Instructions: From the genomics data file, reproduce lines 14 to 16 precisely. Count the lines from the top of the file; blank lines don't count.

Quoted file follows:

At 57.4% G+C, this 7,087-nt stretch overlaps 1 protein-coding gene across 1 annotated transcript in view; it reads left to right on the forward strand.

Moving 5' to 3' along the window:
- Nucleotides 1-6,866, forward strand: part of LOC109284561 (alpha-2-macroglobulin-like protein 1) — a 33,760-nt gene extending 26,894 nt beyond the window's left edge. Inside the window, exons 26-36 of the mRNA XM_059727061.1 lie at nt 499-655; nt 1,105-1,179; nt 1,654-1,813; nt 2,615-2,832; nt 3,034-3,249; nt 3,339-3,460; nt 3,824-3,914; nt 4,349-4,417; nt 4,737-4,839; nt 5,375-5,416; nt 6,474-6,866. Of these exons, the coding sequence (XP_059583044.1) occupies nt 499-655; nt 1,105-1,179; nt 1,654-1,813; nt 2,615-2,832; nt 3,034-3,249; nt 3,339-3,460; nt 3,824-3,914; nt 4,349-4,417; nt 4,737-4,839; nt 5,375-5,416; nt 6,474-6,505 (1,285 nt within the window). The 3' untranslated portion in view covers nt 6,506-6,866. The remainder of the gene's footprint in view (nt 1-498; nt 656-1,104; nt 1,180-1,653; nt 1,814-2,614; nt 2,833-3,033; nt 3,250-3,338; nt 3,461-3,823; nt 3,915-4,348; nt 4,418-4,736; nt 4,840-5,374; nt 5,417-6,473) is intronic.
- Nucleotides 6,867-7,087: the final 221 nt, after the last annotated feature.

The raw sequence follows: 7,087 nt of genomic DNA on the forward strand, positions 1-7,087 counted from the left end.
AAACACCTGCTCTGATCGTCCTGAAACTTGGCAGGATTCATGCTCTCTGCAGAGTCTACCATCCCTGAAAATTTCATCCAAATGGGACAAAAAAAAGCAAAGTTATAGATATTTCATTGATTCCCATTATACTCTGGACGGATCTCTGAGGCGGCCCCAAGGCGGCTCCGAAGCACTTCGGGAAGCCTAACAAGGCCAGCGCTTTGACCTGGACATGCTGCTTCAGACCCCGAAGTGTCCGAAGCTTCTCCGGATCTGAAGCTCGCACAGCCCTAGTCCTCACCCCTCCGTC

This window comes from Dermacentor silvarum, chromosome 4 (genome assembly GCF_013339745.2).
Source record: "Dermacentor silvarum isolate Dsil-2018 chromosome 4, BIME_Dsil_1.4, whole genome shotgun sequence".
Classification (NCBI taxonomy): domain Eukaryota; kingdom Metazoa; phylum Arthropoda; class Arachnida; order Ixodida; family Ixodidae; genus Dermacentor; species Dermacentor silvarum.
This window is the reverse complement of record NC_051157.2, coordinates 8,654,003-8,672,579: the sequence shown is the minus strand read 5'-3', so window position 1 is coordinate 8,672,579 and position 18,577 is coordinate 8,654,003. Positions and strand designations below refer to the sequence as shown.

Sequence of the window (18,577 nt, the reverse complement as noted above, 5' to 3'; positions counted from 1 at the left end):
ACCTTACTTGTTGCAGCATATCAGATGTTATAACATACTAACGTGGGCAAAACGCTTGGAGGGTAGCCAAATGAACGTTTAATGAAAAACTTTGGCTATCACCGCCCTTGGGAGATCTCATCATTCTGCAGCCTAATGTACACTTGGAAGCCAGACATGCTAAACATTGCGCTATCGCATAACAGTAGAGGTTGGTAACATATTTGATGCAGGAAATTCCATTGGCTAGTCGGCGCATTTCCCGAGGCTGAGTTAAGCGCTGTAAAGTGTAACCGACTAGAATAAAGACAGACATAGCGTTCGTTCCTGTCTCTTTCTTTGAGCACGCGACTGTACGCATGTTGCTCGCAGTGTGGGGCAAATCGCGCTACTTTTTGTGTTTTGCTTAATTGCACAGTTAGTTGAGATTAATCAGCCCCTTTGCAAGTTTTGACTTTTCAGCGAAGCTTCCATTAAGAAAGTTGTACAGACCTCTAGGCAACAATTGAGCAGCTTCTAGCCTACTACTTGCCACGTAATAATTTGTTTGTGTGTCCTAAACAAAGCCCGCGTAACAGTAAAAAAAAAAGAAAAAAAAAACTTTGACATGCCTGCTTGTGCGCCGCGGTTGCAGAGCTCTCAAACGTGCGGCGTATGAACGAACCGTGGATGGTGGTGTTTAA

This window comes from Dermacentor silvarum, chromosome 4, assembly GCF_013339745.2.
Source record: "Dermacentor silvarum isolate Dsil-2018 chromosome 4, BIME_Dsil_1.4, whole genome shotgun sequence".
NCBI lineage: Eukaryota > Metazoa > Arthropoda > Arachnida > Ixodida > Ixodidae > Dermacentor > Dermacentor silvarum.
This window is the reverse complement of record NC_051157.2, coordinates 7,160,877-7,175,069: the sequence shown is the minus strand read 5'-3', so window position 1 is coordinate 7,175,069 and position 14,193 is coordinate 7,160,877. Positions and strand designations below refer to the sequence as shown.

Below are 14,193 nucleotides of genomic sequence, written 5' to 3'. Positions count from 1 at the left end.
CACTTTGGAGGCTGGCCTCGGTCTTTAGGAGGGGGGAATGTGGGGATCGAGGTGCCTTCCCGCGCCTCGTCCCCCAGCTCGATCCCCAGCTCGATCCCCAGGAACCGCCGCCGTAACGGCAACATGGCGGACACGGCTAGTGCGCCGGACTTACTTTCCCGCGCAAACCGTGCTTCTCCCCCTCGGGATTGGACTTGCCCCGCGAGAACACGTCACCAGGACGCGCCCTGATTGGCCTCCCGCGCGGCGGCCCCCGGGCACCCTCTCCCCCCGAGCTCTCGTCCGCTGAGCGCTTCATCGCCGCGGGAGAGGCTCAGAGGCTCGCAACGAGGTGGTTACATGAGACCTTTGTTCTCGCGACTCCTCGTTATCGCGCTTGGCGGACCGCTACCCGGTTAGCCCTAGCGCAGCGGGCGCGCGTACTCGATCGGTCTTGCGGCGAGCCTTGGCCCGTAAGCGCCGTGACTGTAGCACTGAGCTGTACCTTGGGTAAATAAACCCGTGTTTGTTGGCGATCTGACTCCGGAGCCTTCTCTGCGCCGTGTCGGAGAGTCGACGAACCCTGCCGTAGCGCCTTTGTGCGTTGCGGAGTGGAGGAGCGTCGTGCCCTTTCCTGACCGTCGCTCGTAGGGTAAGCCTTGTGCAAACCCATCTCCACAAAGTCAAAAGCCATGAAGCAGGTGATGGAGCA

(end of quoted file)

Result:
Source record: "Dermacentor silvarum isolate Dsil-2018 chromosome 4, BIME_Dsil_1.4, whole genome shotgun sequence".
NCBI lineage: Eukaryota > Metazoa > Arthropoda > Arachnida > Ixodida > Ixodidae > Dermacentor > Dermacentor silvarum.
This window is the reverse complement of record NC_051157.2, coordinates 7,160,877-7,175,069: the sequence shown is the minus strand read 5'-3', so window position 1 is coordinate 7,175,069 and position 14,193 is coordinate 7,160,877. Positions and strand designations below refer to the sequence as shown.